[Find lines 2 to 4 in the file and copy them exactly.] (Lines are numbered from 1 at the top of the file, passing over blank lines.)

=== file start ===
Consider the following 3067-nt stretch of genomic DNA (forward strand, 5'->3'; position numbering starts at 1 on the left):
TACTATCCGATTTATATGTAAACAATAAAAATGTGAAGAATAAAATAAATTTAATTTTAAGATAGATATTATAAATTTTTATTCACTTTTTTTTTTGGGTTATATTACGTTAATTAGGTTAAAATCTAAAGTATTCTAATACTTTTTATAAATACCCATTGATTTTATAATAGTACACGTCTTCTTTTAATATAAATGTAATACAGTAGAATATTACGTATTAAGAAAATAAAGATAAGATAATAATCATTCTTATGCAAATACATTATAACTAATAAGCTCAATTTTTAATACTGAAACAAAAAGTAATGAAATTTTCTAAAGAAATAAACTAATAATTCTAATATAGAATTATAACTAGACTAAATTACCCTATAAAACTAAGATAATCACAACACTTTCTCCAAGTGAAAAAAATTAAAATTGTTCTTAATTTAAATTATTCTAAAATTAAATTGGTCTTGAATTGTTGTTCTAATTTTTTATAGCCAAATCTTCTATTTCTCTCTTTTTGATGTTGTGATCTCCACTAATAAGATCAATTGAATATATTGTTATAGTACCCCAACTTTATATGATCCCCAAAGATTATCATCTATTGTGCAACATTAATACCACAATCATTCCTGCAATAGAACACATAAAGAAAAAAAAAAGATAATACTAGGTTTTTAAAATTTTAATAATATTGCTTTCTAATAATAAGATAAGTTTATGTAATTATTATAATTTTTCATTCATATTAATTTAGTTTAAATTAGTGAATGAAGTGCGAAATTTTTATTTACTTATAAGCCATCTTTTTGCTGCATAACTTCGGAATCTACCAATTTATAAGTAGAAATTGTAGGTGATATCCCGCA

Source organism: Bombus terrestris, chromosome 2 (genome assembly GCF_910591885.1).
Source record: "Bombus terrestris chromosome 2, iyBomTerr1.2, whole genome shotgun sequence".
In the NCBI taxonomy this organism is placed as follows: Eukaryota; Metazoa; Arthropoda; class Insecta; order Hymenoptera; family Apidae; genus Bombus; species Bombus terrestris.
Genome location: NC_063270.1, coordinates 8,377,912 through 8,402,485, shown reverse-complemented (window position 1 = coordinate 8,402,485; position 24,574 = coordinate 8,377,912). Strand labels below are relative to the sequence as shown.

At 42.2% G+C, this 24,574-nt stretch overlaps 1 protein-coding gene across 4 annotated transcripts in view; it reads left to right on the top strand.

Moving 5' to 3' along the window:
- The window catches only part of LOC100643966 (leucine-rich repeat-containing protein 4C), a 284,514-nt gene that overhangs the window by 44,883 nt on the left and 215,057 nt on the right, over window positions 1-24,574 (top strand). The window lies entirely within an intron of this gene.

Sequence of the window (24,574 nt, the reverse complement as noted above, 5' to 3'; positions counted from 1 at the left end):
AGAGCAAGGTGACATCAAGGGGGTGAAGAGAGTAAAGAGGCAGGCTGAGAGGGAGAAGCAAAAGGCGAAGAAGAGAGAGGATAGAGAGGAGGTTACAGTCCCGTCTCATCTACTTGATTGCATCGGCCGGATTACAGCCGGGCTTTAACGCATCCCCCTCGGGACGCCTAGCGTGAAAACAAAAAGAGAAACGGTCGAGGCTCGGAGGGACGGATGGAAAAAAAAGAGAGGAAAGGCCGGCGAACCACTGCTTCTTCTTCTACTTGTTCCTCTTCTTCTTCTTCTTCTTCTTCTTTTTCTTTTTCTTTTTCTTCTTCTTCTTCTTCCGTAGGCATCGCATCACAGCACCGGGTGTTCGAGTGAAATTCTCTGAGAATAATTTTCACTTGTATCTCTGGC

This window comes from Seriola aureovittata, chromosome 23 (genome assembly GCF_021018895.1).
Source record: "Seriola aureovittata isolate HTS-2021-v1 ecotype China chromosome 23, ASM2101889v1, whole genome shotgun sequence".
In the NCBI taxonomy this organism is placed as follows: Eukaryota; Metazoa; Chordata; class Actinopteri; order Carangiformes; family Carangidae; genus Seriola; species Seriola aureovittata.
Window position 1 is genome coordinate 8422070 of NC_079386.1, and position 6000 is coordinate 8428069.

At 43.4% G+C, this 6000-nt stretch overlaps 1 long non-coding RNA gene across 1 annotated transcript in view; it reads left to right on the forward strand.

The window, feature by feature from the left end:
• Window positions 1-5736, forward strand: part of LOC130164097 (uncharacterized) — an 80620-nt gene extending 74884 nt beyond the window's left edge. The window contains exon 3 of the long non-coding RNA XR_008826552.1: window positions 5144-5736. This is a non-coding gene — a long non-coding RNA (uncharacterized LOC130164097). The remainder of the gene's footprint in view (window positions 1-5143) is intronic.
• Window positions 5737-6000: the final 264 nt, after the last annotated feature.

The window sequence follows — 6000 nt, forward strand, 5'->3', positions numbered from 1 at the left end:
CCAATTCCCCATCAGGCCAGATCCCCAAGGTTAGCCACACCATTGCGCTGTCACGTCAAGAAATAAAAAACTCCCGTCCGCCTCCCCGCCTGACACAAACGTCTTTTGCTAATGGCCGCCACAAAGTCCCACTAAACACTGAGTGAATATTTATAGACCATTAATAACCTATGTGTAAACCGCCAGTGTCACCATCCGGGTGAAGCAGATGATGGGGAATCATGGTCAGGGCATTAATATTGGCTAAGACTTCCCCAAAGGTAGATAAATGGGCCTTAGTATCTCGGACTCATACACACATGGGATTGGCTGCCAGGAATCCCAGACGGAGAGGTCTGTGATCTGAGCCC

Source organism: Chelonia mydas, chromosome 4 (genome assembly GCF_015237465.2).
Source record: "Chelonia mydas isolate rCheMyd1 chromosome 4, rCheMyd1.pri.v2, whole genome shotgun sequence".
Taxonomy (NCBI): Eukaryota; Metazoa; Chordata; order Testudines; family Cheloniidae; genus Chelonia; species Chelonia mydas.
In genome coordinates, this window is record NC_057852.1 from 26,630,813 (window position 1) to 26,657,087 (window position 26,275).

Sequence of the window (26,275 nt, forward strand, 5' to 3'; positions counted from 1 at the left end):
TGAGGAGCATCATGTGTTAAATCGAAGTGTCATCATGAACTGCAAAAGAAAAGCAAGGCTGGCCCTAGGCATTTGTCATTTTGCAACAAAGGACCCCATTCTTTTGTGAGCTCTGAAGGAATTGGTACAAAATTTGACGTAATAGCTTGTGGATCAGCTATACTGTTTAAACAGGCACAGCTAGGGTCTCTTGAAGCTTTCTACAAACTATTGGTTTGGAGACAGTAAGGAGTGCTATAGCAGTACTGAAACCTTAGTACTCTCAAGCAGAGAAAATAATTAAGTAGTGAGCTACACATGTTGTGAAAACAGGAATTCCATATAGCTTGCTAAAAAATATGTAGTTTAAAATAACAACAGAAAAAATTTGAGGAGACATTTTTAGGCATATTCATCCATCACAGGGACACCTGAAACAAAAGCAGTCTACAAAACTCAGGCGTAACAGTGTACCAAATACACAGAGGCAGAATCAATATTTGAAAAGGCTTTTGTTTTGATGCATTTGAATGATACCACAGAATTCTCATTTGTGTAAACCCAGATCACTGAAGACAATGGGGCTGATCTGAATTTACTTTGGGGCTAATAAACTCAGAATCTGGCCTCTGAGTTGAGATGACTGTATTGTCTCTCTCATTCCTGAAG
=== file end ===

TACTATCCGATTTATATGTAAACAATAAAAATGTGAAGAATAAAATAAATTTAATTTTAAGATAGATATTATAAATTTTTATTCACTTTTTTTTTTGGGTTATATTACGTTAATTAGGTTAAAATCTAAAGTATTCTAATACTTTTTATAAATACCCATTGATTTTATAATAGTACACGTCTTCTTTTAATATAAATGTAATACAGTAGAATATTACGTATTAAGAAAATAAAGATAAGATAATAATCATTCTTATGCAAATACATTATAACTAATAAGCTCAATTTTTAATACTGAAACAAAAAGTAATGAAATTTTCTAAAGAAATAAACTAATAATTCTAATATAGAATTATAACTAGACTAAATTACCCTATAAAACTAAGATAATCACAACACTTTCTCCAAGTGAAAAAAATTAAAATTGTTCTTAATTTAAATTATTCTAAAATTAAATTGGTCTTGAATTGTTGTTCTAATTTTTTATAGCCAAATCTTCTATTTCTCTCTTTTTGATGTTGTGATCTCCACTAATAAGATCAATTGAATATATTGTTATAGTACCCCAACTTTATATGATCCCCAAAGATTATCATCTATTGTGCAACATTAATACCACAATCATTCCTGCAATAGAACACATAAAGAAAAAAAAAAGATAATACTAGGTTTTTAAAATTTTAATAATATTGCTTTCTAATAATAAGATAAGTTTATGTAATTATTATAATTTTTCATTCATATTAATTTAGTTTAAATTAGTGAATGAAGTGCGAAATTTTTATTTACTTATAAGCCATCTTTTTGCTGCATAACTTCGGAATCTACCAATTTATAAGTAGAAATTGTAGGTGATATCCCGCA

Source organism: Bombus terrestris, chromosome 2 (genome assembly GCF_910591885.1).
Source record: "Bombus terrestris chromosome 2, iyBomTerr1.2, whole genome shotgun sequence".